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Copying letters to patients – benefits and practicalities

The Government ordered all GP practices to copy referral letters

to patients from April 1, but the vast majority have failed to do so – Dr Brian Fisher examines some

of the scheme's pros and cons

Our practice has been allowing patients access to their medical records for years. Our experience of this, and the evidence from the copying letters to patients pilots conducted at 12 sites, has convinced us this process is safe and helpful to health professionals and patients. But some important practicalities of the process remain unsolved.

Policy background

In 2000, the NHS Plan said the following: 'Patients will...have the option of having much greater information about the treatment that is being planned for them...letters between clinicians about an individual patient's care will be copied to the patient as of right.' Full implementation of the policy was expected by April 2004 but the vast majority of practices have failed to act.

Studies have almost all been positive about the outcomes of this process. Benefits include providing written notes, summaries and shared records, improving outcomes and helping patients understand and retain information about their condition. Sending a copy of hospital letters to the patient results in high satisfaction among them and feelings of being 'fully consulted and treated as an intelligent adult'.

Summary letters can clarify what has been said, avoid confusion and lessen the risk of conflicting advice. The patient has a record of what has been said to back up the information given in the consultation.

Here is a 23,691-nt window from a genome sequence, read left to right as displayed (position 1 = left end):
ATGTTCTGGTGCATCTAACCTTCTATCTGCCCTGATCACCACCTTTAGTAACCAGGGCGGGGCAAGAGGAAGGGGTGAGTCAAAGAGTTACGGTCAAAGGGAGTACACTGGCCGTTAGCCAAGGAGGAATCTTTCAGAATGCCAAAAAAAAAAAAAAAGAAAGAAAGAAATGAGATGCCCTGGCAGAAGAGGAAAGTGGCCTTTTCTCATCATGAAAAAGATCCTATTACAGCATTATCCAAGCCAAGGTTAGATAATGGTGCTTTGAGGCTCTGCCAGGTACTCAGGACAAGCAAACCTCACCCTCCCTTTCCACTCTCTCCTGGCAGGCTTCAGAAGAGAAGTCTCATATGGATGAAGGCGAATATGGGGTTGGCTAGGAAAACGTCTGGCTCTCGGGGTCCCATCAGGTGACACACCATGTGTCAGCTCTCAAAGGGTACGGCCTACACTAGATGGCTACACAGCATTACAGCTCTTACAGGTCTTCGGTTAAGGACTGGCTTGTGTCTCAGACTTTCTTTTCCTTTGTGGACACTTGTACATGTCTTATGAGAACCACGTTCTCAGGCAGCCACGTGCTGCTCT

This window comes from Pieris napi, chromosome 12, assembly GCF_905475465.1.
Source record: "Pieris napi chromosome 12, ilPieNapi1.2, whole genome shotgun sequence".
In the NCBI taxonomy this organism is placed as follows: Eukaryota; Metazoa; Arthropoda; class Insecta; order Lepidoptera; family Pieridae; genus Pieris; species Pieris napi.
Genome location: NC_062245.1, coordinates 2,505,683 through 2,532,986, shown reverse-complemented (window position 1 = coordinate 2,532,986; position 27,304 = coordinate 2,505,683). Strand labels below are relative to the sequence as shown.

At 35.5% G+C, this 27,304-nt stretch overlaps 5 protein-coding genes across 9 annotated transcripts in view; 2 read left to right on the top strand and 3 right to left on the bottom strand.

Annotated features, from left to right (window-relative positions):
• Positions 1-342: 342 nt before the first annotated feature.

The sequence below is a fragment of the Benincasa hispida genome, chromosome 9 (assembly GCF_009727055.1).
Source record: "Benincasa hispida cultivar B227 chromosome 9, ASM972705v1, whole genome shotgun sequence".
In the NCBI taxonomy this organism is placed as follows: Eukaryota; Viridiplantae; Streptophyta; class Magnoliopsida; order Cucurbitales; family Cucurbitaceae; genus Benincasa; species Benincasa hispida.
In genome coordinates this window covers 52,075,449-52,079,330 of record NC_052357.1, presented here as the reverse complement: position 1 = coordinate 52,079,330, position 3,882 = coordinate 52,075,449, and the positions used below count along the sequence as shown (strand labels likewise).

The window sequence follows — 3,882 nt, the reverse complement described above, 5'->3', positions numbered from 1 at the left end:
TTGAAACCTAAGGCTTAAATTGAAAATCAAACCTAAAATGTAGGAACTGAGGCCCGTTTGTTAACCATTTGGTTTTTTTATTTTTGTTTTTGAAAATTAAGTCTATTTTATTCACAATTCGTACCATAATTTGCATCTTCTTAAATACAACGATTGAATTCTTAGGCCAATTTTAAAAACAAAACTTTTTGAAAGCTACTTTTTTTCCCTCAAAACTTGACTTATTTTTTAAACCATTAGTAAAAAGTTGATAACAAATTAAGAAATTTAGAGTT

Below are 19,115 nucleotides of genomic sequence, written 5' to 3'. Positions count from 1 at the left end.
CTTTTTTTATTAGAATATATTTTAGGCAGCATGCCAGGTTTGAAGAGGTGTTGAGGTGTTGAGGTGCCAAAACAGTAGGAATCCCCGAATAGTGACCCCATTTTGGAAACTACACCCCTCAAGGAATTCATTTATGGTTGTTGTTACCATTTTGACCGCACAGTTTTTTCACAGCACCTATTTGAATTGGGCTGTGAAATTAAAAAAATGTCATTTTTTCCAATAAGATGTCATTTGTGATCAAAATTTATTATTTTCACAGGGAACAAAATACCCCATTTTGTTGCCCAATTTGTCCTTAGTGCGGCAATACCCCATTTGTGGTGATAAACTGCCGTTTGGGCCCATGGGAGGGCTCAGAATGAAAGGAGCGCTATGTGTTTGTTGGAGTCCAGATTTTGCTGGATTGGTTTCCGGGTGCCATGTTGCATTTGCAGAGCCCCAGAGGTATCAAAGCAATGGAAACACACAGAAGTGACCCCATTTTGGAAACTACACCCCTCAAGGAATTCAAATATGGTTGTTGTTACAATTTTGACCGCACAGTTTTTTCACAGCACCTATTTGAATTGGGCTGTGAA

Organisational benefits

Patients correcting information in letters Important as patients' records are notoriously inaccurate and incomplete. At the point of referral, agreeing an understanding about the reason for the referral saves mutual frustration and wasted time, and may sometimes save the referral itself.

Hospitals receiving letters from GPs

A number of benefits have been identified:

lthe hospital doctor knows what the patient's expectations are

lthe patient knows what they are to do – the management plan is more likely to be carried out, reducing wasted follow-up appointments

lpatients respond positively to the change in the relationship – this is extremely rewarding and good for morale

lthe doctor knows the patient is aware if the letter contains any possibly sensitive information

lletters that have been shared with the patient are generally better in style and content than those that have not – this improves the quality of information exchange between clinicians.

Benefits for GPs receiving letters from hospital doctors

lGPs may not be familiar with all the terms used in specialists' letters and plain English and explanation can be very helpful for them too. lThey know what the patient expects and understands about diagnosis, prognosis, management and follow-up.

lPatients do not need to come to the GP to find out what the consultant said.